Talk To our Experts

How Much Social Promotion is Too Much

At IronPlane, we have embarked on a 90 day experiment in content creation and social media marketing. The content creation (subject for another time) provides much of the material for the social promotion. We recently got called out on a podcast we respect and listen to often about needing to “slow our roll” on Twitter.

social promotion

I will caveat this whole article with the admission that, despite being in eCommerce since 1999 and running an eCommerce development agency since 2011, I have done relatively little in social media. Personally, I check Facebook once a day or so, but post maybe once every couple of weeks. I took some time to build out my LinkedIn profile, because it seems to be the first place people go to check out who I am. Rarely did I post there, though I probably should. I created my personal Twitter account years ago and I have a total of 5 tweets. And Instagram . . . well, I just cannot seem to get it in my routine. My 8 year old daughter posts regularly and asks me to comment, and yet I still have to be reminded to do it. This was the long way of saying that what you are about to read is not based on long established practice, but rather on “seat of the pants” experimentation.

When we decided to engage more actively in social media, I sat down and wrote out what I felt were my objectives for doing it. The 4 objectives I came up with were:

Presence – Higher Volume / Lower Quality

Objective – Establish a baseline presence in key channels. This requires regular posting and a commitment to do it indefinitely. Regardless of whether you post 5x per day or 5x per month, if the last date you posted is too far in the past your perceived presence will suffer. Bascially, when people visit IronPlane and want to see if we are “real,” they should be able to find us in various social media channels and be able to scroll back a few clicks before thinking to themselves, “Ah, they are real.”

Here, the content tends to be a bit more generic, particularly for people in the field. It will also include non-industry posts – holiday greeting types of things, re-tweets, etc.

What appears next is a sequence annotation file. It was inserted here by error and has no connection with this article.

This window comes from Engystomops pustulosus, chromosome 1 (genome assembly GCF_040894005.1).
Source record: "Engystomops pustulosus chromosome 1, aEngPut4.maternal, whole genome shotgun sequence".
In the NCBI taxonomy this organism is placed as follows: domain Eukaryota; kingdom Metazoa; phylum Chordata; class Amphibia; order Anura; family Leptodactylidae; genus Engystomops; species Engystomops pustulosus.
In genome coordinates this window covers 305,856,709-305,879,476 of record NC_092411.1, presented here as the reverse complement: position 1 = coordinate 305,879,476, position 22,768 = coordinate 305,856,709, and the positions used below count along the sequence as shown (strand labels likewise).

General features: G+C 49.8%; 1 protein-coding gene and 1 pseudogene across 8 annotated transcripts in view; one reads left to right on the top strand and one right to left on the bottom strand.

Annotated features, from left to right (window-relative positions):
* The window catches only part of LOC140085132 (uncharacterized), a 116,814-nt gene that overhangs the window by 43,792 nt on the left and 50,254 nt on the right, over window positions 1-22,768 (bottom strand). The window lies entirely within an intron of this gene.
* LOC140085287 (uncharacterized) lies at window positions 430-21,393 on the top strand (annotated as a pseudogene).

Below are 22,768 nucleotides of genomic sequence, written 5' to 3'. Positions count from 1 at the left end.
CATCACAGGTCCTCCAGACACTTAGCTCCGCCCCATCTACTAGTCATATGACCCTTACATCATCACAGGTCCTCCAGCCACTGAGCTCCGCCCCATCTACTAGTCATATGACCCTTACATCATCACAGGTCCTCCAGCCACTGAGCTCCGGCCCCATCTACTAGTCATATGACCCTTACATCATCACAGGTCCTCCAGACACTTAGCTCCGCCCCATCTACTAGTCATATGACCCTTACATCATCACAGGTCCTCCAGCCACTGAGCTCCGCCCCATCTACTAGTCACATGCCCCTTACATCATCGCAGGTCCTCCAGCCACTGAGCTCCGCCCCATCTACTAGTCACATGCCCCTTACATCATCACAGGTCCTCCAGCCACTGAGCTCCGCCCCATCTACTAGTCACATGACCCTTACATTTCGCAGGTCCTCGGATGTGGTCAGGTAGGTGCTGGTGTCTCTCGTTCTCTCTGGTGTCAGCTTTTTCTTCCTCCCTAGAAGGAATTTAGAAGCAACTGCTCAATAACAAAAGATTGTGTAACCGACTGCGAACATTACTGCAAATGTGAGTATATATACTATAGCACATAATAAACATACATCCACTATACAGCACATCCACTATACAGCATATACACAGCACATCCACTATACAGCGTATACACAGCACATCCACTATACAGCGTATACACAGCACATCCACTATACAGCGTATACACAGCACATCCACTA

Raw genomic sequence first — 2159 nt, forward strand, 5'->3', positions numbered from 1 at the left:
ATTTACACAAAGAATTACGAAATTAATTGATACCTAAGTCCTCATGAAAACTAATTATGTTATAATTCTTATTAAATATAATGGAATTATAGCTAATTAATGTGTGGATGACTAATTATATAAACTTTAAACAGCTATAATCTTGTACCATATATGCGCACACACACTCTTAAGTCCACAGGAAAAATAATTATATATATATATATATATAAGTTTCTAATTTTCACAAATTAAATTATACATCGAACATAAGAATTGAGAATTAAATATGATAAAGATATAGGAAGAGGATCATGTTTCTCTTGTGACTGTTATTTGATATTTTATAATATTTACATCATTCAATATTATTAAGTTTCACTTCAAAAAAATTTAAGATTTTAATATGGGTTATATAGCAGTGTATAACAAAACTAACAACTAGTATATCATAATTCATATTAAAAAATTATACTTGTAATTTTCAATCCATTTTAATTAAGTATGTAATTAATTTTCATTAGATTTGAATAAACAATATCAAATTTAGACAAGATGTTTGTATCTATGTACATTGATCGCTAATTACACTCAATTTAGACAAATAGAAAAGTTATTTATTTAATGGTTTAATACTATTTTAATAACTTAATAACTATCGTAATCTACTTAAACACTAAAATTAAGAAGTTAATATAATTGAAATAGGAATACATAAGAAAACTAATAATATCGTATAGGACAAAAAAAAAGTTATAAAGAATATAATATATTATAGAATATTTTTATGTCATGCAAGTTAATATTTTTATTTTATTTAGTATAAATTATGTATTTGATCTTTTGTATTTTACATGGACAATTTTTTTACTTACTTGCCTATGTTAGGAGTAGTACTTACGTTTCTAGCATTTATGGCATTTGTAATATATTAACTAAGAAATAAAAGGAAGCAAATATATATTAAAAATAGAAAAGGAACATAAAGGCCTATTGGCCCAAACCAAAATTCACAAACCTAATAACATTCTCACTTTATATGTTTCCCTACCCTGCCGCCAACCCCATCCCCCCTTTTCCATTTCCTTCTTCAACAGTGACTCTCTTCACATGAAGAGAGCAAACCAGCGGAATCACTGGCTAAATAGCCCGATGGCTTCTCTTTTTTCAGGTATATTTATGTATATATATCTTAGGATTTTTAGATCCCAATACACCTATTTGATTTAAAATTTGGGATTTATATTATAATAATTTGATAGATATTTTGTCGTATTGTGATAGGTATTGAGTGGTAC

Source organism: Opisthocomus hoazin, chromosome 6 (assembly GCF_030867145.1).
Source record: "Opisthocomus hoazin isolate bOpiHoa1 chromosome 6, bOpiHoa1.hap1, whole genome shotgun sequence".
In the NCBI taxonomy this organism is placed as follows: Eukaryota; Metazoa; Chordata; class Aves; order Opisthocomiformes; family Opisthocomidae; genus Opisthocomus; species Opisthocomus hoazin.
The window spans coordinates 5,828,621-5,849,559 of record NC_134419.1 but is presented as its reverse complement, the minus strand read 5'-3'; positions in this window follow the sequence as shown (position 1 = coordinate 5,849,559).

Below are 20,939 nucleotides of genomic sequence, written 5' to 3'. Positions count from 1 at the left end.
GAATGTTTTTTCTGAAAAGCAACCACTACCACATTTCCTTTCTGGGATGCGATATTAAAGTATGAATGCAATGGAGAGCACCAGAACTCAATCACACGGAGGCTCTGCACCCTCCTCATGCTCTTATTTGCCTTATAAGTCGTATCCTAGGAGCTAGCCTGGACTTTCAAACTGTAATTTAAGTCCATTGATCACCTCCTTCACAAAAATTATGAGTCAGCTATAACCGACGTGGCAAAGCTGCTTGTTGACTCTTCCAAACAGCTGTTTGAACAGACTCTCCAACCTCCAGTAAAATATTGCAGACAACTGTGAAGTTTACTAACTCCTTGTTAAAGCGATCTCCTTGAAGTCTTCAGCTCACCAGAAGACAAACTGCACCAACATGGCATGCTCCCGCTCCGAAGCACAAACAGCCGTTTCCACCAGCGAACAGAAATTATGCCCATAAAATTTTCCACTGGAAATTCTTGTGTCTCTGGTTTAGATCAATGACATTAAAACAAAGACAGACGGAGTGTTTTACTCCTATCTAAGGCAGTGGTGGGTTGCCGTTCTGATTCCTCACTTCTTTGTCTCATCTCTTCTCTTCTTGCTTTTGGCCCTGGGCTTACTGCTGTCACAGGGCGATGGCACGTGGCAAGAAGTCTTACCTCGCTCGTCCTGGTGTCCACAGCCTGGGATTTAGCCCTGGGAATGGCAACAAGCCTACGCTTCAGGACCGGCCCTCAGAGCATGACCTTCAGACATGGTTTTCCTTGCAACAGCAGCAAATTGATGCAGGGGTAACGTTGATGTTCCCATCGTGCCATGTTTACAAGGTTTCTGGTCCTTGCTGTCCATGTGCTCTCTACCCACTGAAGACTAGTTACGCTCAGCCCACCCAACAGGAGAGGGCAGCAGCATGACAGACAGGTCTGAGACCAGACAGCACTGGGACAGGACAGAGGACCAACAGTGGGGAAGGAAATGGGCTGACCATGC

Credibility – Lower Volume / Higher Quality

Objective – This is still about establishing ourselves as a company with some legs, but the content has more depth. We may discuss new site launches, or announce a new service, or feature a partner. It is here where we also promote our clients and partners. Each of these elements begins to establish that we have built “stuff,” can deliver “stuff,” or that people like our “stuff.”

Authority – Low Volume / High Quality

Objective – This is where we dive into a specific niche, like B2B eCommerce or choosing an eCommerce platform (Magento of course). The content here may have aspects of all the above items, but taken as a whole helps establish us experts in a certain area.

Persuasion – This type of content is designed to convince a person to take some kind of action – buy a product, sign up for a webinar, listen to a podcast, etc. This is not our core objective, though it may crop up for specific circumstances or events.

So how much is the right amount? If you look at the studies and recommendations of major social marketing agencies you see the following:

Twitter – 3 to 10x per day
LinkedIn – 1 to 3x per day
Facebook – 1 to 2x per day
Instagram – 1 to 2x per day

Of course, any marketing agency has a vested interest in suggesting more publishing versus less publishing. It’s like a development agency suggesting you should be spending at least X hours on your site every month. Sure, it may be accurate, but there is an inherent bias. However, the numbers are telling. Very few of us are actually posting that much. The above recommendations should also be based on the size of your current following.

My partner says we should listen to our audience, and at least a part of our audience has said – do less. I think the exact words were that we need to “slow our roll.” Defining your audience is critical. The audience I’m targeting with the objectives above is likely a small sliver of my actual audience. People in my real audience do not know about Magento, or maybe they know about Magento, but not as much as they could. Even broader, many of my audience members are just starting to dabble in eCommerce, like the many B2B manufacturers thinking seriously about a transactional web presence.

So let’s dive into what we are actually doing:

Facebook – 1x per day each weekday
LinkedIn – 1x per day each weekday
Instagram – 1x per day each weekday
Twitter – 5 to 10x per day each weekday
Email Newsletter – 1x per week
Blog and Resource section on site – 1x per day each weekday

The content we publish includes:

1.  Snippets from content we post to our blog and resource section
2.  Promoting things we like about our clients
3.  Promoting things we like about our partners
4.  Highlighting other services or publishers we think our audience should know about
5.  Fluff – holiday greetings, fun stuff we like, etc.
6.  New site launches
7.  New services

So far, across all the social channels, engagement is growing and our emails are getting an above average open rate and CTR.

Based on the current metrics, I believe we will be tweaking as follows:

1.  Taking the email newsletter to once a month but with more in depth information on a single subject
2.  Increasing our engagement on LinkedIn
3.  Holding steady on Facebook and Instagram
4.  Twitter is still an open question – we will likely experiment with a 1-2x daily posting for the next 90 days and see what happens with engagement.

We will review this again in 90 days or so. In the meantime, please do not tweet about this article on MageTalk! 🙂

Related Posts

10 eCommerce Social Media Marketing Strategies to Drive Revenue

Adobe Commerce Magento Developer: IronPlane’s Process

eCommerce Tech Series - Subscription Services